Monday, March 11, 2013

Whatcha Need on Conclave's Eve

Scouring the streets of Rome the day before a papal conclave is a fascinating experience.

What is really about to unfold in the coming day?

Like so much of what the Catholic Church says, the happenings of a conclave not only borders on, but races straight into, the arms of the humanly impossible: the successor of Peter will be chosen. And he will be chosen in a line of unbroken historical succession, stretching back two millennia. And he will be given the grace to shepherd the universal Church that Jesus Himself founded. 

So today has been, well...strange, trying to take in the feeling, the atmosphere around Rome and the Vatican.

For some tourists who got lucky with scheduling, it's just a spectacle. For flippant and good-humored (but cynical) Roman restauranteurs, it's Rome just being Rome.  For politically and globally (but secular) -minded people, it's the interesting but dumbfounding creaking of a old dusty bureaucratic grandfather clock.   

But for the theologically minded--that is, those who see history as something which God has strangely entered into *(through the very unprecedented events recorded in the documents we call the Old and New Testaments) it is something quite indescribable: the election of the successor of Peter, the Vicar of Christ.

Remember how strange Peter is in the New Testament, especially the Acts of the Apostles. He denies Jesus when it counted most. Then, later on, his shadow heals people when it falls on them. He teaches so powerfully that thousands of people are baptized into the Christian life. He has mystical visions. Apostles like Paul submit their God-given teaching to him for approval. And, as the Gospels hint and history bears out, he humiliatingly sacrifices his life as a witness by a tortuous death, so calmly convinced he was that something worth living--and dying for--had begun in the death and resurrection of Jesus.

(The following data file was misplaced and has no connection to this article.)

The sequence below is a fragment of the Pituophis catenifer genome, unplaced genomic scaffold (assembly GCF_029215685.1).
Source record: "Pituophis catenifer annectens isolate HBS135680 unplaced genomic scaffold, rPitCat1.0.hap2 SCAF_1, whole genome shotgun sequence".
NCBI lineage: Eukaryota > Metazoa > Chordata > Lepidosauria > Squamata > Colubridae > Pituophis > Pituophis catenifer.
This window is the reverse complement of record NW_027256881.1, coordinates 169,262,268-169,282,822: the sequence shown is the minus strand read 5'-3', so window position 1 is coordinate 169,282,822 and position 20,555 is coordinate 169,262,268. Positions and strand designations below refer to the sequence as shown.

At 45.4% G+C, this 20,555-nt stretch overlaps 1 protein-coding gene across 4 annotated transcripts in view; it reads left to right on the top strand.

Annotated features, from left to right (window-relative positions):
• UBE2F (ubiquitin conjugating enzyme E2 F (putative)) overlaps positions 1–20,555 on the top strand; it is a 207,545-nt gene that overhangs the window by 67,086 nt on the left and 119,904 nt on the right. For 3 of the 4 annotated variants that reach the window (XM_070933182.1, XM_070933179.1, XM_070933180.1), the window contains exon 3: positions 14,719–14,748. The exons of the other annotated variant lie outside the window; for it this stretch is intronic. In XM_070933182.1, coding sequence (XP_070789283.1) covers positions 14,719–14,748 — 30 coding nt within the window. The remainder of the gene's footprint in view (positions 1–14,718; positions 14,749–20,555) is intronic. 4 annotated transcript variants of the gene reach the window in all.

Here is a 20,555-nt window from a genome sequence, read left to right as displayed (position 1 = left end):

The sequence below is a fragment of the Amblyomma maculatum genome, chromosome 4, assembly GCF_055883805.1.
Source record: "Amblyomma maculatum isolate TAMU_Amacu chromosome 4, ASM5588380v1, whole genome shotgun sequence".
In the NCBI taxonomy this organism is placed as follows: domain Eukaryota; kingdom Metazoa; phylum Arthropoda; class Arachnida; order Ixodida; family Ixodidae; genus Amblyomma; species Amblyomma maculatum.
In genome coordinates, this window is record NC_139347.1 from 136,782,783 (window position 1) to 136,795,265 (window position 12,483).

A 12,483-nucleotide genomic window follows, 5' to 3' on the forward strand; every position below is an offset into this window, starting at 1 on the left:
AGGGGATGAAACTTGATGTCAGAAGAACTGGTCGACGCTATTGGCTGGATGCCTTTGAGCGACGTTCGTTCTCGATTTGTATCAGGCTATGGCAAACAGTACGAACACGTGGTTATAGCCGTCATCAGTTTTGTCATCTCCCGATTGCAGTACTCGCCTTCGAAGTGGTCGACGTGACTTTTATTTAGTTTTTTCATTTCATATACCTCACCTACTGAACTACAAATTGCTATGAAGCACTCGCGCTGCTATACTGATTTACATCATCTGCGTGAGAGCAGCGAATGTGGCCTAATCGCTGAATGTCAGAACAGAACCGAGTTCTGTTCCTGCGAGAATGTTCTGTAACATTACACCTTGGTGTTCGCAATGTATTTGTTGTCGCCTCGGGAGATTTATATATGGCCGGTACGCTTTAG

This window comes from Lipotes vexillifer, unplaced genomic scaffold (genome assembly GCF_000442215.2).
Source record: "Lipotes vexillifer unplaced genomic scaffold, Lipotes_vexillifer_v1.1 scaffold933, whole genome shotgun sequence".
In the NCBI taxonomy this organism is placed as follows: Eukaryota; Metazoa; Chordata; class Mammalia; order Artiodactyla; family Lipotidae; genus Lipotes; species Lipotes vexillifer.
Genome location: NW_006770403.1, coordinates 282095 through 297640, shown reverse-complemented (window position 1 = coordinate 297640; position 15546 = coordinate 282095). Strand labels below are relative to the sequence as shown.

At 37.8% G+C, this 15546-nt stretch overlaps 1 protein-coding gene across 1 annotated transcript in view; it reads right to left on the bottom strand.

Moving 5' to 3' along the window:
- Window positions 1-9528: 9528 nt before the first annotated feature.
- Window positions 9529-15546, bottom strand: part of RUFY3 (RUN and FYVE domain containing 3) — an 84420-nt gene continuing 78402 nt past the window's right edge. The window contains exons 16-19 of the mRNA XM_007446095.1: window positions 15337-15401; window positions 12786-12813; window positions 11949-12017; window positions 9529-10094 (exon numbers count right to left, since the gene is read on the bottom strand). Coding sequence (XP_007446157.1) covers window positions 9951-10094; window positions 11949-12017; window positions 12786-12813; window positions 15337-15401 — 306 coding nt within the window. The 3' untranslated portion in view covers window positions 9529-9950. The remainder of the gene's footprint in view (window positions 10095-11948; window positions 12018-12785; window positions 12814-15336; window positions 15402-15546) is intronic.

But I guess what hit me today, walking around the almost-too-normal streets of Rome, was how everything Catholics believe about the Papacy as the succession of Peter and Peter's office in the Church (and therefore through normal, "secular" history), is utterly contingent on the active work and guidance of the Holy Spirit. The Spirit that came upon Peter and the other Eleven on that weird morning we call "Pentecost." The Spirit that the 115 men in red will invoke in chant tomorrow morning as they march into another upper room with locked doors. 

....With all this on my mind, I marched up the Gianicolo Hill on the Night Before the Conclave to the North American College (the "NAC"), and offered the Holy Mass at the Pentecost Altar in the crypt chapel. And there I prayed that God would guide the Cardinals (and the whole Church) by means of the absolutely necessary grace of a new Pentecost. Meaning that God would directly guide those entrusted with the universal Church, with Fire that cannot be seen, but whose effects are seen and experienced. 

Meaning that God would give us what we could never give ourselves: a shepherd who will feed His lambs, and tend His sheep, with Divine Life, with Heavenly Fire.  

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